First, a few disclaimers. This is the unofficial work of a single individual (me), not a community endorsed specification. While it is a significant improvement over the official OAuth Core 1.0 specification (if I may say so myself), there is only one OAuth Core 1.0 specification, and until decided otherwise by a strong community consensus, it will remain the only one. And last, this revision was designed as a purely editorial rewrite of the specification. It should not change how the protocol works in any way (except for a few bug fixes which were discussed and agreed to by the community).
Now that I got that out of the way…
I am excited to announce and share the publication of the unofficial OAuth Core 1.0 “Editor’s Cut” edition (you know, like they do with movies). This is what OAuth would have looked like if I had 2 years of specification writing experience prior to writing the original specification (editorially speaking).
As I wrote before, I decided to revise the core specification as we prepare to begin the standardization work within the IETF. I wanted to have a better, more consistent baseline to work with, but even more, I wanted to offer developers a better document to read today, instead of having to wait for the IETF profile of the protocol which is expected to take about a year.
The result is a completely new approach to explaining OAuth. It includes a new, much simplified set of terms (gone are the confusing consumers, service providers, and multiple types of tokens). The new document structure has also been completely revised, flipping the specification on its head. The new specification first explains how to make OAuth-authenticated requests, before explaining how to obtain tokens via redirection.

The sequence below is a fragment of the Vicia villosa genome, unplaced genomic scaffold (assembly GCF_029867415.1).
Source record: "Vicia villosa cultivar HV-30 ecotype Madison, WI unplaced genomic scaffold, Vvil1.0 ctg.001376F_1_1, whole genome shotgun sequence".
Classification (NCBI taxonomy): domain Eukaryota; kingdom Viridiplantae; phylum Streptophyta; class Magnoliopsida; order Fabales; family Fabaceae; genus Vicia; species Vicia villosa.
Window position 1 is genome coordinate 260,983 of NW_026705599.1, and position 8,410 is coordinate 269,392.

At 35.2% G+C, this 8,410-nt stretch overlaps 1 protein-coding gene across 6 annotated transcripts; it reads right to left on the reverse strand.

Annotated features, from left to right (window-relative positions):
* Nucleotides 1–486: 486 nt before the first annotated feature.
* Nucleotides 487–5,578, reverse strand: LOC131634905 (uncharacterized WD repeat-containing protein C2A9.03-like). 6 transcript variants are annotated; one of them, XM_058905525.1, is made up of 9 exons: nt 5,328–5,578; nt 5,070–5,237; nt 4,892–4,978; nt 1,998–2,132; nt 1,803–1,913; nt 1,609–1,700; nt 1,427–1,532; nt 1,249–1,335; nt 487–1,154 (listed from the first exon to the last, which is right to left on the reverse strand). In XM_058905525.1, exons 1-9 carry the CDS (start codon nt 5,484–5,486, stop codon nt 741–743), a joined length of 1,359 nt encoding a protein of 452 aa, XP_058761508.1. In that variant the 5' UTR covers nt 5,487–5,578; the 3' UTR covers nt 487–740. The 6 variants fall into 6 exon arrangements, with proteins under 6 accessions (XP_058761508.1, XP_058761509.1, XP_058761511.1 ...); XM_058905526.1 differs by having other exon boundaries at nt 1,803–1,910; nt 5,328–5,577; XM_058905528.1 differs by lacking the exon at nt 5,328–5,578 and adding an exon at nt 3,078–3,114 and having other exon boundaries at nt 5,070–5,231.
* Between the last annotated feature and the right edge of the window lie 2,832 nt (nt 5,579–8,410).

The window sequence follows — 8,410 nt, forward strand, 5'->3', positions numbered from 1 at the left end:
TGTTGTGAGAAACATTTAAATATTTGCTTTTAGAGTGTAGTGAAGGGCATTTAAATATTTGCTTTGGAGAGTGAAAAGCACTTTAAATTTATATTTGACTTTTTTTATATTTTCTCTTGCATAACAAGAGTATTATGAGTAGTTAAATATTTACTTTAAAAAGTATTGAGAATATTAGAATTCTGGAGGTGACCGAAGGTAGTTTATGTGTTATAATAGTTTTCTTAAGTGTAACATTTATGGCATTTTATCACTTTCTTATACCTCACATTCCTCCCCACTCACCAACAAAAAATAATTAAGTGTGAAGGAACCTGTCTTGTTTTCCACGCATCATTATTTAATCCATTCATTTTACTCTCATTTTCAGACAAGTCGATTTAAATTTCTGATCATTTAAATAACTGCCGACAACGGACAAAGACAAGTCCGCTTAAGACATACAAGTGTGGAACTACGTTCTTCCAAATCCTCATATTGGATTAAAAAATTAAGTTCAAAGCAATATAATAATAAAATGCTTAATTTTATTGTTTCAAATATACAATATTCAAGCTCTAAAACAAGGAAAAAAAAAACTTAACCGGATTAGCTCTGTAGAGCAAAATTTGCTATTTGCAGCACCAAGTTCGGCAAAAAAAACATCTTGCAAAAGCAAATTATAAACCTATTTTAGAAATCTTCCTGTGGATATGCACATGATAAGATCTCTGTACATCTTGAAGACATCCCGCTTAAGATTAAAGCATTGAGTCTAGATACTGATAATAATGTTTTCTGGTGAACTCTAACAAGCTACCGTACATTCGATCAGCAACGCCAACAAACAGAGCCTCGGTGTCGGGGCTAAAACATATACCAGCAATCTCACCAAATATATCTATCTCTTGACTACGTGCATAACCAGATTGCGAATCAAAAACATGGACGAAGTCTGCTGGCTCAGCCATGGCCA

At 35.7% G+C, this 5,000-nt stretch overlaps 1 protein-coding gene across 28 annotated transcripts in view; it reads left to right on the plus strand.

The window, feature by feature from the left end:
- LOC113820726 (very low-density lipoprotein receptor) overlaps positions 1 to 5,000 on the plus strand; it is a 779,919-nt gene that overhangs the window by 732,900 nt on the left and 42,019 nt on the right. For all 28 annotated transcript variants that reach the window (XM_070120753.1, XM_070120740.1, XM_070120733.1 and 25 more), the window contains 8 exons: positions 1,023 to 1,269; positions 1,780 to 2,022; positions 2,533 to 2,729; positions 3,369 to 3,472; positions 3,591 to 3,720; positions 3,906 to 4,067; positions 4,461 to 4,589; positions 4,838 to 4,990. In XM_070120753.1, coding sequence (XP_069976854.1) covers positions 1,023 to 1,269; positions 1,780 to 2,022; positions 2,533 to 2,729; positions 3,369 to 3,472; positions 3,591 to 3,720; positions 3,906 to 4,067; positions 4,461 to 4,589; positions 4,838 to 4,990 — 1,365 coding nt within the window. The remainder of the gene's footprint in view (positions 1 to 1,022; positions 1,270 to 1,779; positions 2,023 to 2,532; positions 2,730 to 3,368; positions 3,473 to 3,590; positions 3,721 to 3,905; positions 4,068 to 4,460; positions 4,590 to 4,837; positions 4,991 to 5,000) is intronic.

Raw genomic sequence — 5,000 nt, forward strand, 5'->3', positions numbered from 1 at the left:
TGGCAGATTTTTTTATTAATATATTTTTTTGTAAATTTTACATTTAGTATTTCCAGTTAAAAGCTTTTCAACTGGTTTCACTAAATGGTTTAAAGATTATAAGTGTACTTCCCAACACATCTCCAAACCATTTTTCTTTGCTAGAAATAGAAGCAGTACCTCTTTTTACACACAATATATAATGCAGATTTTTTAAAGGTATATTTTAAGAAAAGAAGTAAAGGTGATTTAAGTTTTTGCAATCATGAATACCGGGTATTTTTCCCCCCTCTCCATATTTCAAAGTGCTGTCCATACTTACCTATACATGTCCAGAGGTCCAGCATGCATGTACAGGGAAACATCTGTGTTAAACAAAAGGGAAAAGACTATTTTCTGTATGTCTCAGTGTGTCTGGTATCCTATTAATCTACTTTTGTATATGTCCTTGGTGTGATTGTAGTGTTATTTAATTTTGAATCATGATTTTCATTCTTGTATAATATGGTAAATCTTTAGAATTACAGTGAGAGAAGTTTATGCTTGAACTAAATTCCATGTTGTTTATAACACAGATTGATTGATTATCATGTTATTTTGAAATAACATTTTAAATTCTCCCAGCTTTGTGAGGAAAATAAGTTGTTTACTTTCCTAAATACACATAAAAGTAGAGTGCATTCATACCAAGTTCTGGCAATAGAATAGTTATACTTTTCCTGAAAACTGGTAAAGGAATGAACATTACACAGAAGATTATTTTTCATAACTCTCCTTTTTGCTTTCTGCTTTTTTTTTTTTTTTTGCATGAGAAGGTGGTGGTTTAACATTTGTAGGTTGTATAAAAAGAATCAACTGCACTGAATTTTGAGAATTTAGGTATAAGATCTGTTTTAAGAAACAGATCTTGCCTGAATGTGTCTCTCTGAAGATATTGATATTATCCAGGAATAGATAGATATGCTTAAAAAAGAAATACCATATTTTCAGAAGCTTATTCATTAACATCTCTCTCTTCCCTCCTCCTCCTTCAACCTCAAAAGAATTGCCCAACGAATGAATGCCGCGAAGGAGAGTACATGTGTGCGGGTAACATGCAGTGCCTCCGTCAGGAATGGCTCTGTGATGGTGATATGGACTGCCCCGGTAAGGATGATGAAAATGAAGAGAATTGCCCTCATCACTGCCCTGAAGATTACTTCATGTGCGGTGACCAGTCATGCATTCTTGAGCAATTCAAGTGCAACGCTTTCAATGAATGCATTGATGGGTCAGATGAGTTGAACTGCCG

Another benefit of the new format is that it places less emphasis on the browser-based authorization workflow. Instead, it positions it as one of many possible methods for exchanging usernames and passwords for tokens.
This new “Editor’s Cut” is still a draft. I hope to receive feedback and comment from people who have read the official specification, as well as people reading it for the first time. Even if you have read OAuth Core 1.0 before, you should read this from start to finish. This is a brand new document (except for the security considerations section which is mostly the same).
(For all you HTML-challenged folks, the draft-hammer-oauth IETF version has been updated to this new edition.)